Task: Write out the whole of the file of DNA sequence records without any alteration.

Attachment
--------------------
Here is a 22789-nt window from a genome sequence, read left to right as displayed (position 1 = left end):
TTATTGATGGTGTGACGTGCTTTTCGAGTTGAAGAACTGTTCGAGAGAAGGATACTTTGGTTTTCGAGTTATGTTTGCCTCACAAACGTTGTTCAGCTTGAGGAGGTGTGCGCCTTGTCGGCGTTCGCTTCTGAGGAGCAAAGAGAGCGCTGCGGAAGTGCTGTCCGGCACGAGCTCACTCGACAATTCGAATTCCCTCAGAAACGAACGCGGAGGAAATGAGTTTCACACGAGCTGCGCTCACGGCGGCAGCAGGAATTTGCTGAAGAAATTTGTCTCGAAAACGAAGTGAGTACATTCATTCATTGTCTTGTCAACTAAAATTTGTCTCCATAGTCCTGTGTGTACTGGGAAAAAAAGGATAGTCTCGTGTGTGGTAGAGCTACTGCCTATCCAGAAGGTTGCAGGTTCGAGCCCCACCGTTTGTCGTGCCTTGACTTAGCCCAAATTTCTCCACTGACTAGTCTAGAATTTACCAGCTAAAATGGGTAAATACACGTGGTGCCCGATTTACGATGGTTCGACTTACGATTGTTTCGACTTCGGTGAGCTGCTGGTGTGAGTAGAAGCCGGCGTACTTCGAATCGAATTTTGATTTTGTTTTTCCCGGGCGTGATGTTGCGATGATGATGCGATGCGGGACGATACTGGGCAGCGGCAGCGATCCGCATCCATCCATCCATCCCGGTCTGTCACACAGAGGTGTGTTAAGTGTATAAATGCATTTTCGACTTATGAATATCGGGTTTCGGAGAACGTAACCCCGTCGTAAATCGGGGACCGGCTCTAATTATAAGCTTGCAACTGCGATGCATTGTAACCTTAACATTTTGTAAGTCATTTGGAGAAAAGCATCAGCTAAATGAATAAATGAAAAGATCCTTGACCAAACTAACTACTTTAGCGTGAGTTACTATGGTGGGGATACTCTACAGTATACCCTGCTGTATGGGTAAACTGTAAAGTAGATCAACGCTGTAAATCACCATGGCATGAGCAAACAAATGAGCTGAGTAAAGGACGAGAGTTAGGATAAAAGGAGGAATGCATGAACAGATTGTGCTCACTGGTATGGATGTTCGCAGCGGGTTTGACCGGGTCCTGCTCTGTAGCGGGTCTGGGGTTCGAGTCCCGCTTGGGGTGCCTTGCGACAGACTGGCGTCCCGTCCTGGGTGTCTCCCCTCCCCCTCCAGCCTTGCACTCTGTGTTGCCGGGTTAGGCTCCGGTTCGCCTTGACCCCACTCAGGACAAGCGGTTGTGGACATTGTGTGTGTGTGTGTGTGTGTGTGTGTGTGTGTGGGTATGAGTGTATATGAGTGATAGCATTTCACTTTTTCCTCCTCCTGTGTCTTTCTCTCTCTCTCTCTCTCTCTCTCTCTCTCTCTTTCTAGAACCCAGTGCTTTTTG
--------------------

Here is a 22789-nt window from a genome sequence, read left to right as displayed (position 1 = left end):
TTATTGATGGTGTGACGTGCTTTTCGAGTTGAAGAACTGTTCGAGAGAAGGATACTTTGGTTTTCGAGTTATGTTTGCCTCACAAACGTTGTTCAGCTTGAGGAGGTGTGCGCCTTGTCGGCGTTCGCTTCTGAGGAGCAAAGAGAGCGCTGCGGAAGTGCTGTCCGGCACGAGCTCACTCGACAATTCGAATTCCCTCAGAAACGAACGCGGAGGAAATGAGTTTCACACGAGCTGCGCTCACGGCGGCAGCAGGAATTTGCTGAAGAAATTTGTCTCGAAAACGAAGTGAGTACATTCATTCATTGTCTTGTCAACTAAAATTTGTCTCCATAGTCCTGTGTGTACTGGGAAAAAAAGGATAGTCTCGTGTGTGGTAGAGCTACTGCCTATCCAGAAGGTTGCAGGTTCGAGCCCCACCGTTTGTCGTGCCTTGACTTAGCCCAAATTTCTCCACTGACTAGTCTAGAATTTACCAGCTAAAATGGGTAAATACACGTGGTGCCCGATTTACGATGGTTCGACTTACGATTGTTTCGACTTCGGTGAGCTGCTGGTGTGAGTAGAAGCCGGCGTACTTCGAATCGAATTTTGATTTTGTTTTTCCCGGGCGTGATGTTGCGATGATGATGCGATGCGGGACGATACTGGGCAGCGGCAGCGATCCGCATCCATCCATCCATCCCGGTCTGTCACACAGAGGTGTGTTAAGTGTATAAATGCATTTTCGACTTATGAATATCGGGTTTCGGAGAACGTAACCCCGTCGTAAATCGGGGACCGGCTCTAATTATAAGCTTGCAACTGCGATGCATTGTAACCTTAACATTTTGTAAGTCATTTGGAGAAAAGCATCAGCTAAATGAATAAATGAAAAGATCCTTGACCAAACTAACTACTTTAGCGTGAGTTACTATGGTGGGGATACTCTACAGTATACCCTGCTGTATGGGTAAACTGTAAAGTAGATCAACGCTGTAAATCACCATGGCATGAGCAAACAAATGAGCTGAGTAAAGGACGAGAGTTAGGATAAAAGGAGGAATGCATGAACAGATTGTGCTCACTGGTATGGATGTTCGCAGCGGGTTTGACCGGGTCCTGCTCTGTAGCGGGTCTGGGGTTCGAGTCCCGCTTGGGGTGCCTTGCGACAGACTGGCGTCCCGTCCTGGGTGTCTCCCCTCCCCCTCCAGCCTTGCACTCTGTGTTGCCGGGTTAGGCTCCGGTTCGCCTTGACCCCACTCAGGACAAGCGGTTGTGGACATTGTGTGTGTGTGTGTGTGTGTGTGTGTGTGTGTGGGTATGAGTGTATATGAGTGATAGCATTTCACTTTTTCCTCCTCCTGTGTCTTTCTCTCTCTCTCTCTCTCTCTCTCTCTCTCTCTTTCTAGAACCCAGTGCTTTTTG